There is a new executive chef at Canlis.
The prestigious restaurant is banking its future on its first chef, who is neither white nor male. This leader breaks down barriers and finds a home as West Washington becomes real.
It’s just an ordinary Friday in the kitchen of this 70-year-old gourmet destination, but there is nothing ordinary about Aisha Ibrahim.
Ibrahim, a Filipino, is Canlis’ new chef.
He was asked if this fact was important.
“It’s important,” Ibrahim said, “Yeah, I think you own who you are on so many levels. Everyone was like, ‘Oh, you’re Filipino. You’re weird. You’re brown. wife.’ I’m like “yeah.” “You’re an immigrant.” I’m like, ‘yes.’ All of these things. All of these things are important. Because it’s something that I’ve really grown to be proud of.
Ibrahim cooked in Bangkok, Thailand, regularly receiving and turning down job offers, and even considering opening his own restaurant.
Then the pandemic hit and Canlis came to call.
“I tried to do due diligence on them, and I asked around,” Ibrahim said. “And I couldn’t find anything negative about the program, which is so rare in gastronomy.”
They also did their due diligence, while interviewing other predominantly male, predominantly white chefs.
Mark Canlis says the choice basically boiled down to a seven-course meal that Ibrahim cooked for his team and trusted his instincts.
“So you’re kind of like wrestling with it, a bit,” Canlis said. “And pretty quickly you fall in love. You’re like, ‘It’s just good. I don’t need to separate it. I love that.'”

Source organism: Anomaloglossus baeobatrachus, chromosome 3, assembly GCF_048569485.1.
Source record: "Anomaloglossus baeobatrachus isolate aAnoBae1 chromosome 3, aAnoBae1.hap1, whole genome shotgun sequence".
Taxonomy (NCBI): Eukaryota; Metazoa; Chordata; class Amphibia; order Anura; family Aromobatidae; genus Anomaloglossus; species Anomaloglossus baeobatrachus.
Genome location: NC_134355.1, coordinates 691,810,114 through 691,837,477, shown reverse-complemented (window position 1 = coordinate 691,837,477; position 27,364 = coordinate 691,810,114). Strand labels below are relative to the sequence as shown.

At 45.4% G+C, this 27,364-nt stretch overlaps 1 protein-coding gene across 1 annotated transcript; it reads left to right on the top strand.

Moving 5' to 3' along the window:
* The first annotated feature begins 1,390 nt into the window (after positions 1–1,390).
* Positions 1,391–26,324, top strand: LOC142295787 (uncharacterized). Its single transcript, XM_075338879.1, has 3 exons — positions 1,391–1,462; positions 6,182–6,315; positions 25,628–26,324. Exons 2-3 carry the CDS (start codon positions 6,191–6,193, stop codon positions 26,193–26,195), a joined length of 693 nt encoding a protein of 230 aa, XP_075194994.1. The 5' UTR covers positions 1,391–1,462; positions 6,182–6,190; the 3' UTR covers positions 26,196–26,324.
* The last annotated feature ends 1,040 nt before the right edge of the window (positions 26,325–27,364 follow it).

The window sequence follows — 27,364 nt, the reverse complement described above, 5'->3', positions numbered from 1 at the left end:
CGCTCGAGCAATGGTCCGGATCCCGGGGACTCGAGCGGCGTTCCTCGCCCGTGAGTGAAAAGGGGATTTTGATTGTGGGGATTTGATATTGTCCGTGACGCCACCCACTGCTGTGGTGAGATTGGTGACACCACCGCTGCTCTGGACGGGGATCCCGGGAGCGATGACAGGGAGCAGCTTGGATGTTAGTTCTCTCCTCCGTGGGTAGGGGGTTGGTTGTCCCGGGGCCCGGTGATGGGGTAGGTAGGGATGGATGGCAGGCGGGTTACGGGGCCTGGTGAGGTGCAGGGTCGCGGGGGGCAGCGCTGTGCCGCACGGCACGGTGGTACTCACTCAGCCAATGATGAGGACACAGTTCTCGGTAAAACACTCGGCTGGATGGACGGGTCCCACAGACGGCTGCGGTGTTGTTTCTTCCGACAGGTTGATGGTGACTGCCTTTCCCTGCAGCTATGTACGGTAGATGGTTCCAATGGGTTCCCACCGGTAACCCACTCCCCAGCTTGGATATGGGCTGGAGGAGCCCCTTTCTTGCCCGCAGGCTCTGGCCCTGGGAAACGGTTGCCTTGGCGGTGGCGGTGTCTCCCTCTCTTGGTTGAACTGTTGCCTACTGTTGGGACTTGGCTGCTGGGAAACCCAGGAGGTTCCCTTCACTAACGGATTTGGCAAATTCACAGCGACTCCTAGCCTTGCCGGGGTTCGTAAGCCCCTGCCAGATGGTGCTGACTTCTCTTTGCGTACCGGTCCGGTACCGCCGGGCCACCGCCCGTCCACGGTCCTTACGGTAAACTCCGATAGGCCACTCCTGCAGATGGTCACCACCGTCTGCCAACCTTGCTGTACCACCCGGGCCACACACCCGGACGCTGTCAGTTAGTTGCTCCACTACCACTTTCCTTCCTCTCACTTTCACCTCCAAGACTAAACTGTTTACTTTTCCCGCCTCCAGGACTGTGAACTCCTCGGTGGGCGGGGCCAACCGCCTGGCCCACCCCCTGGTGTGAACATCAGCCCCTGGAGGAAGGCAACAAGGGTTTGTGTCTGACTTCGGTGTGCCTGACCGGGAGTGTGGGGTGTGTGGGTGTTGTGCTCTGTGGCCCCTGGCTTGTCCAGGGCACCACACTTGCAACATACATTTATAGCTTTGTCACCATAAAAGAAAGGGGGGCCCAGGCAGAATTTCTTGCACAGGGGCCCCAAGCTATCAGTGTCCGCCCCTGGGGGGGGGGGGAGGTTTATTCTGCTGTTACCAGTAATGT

It was, he said, like a courtship of several months.
Ibrahim was the only chef they offered the job to.
“And we were really hoping she would say yes,” he said with a laugh.
There is plenty of evidence that Canlis is not the restaurant it once was, as the pandemic has tested its owners like the rest of us. So maybe it is appropriate that they entrust their future to something, to someone brand new.
“The restaurant that we are opening, I consider it to be a whole new restaurant than the one that we have closed,” Canlis said.
A restaurant now in the hands of a 35-year-old chef who cut his teeth in the world of cooking, who happens to be an immigrant from the Philippines.
“Will that show in the food, necessarily?” Ibrahim asked. “I don’t know. I first want to express the products of this region and some cultural influences to reflect the fact that it is a gateway city to Asia.
“Being able to live in an American city with a long history of that. I grew up in West Virginia. I did not have access to it. It’s pretty amazing to me that there were Filipino owned businesses in the 1950s here. It’s exciting for me.
An excitement that will soon be fully on display in his new restaurant home.
Canlis never completely closed its doors during the pandemic. The owners have turned to take-out, cooking up burgers, serving meals out, all to stay afloat.
Now they plan to reopen their traditional dining room on July 1.
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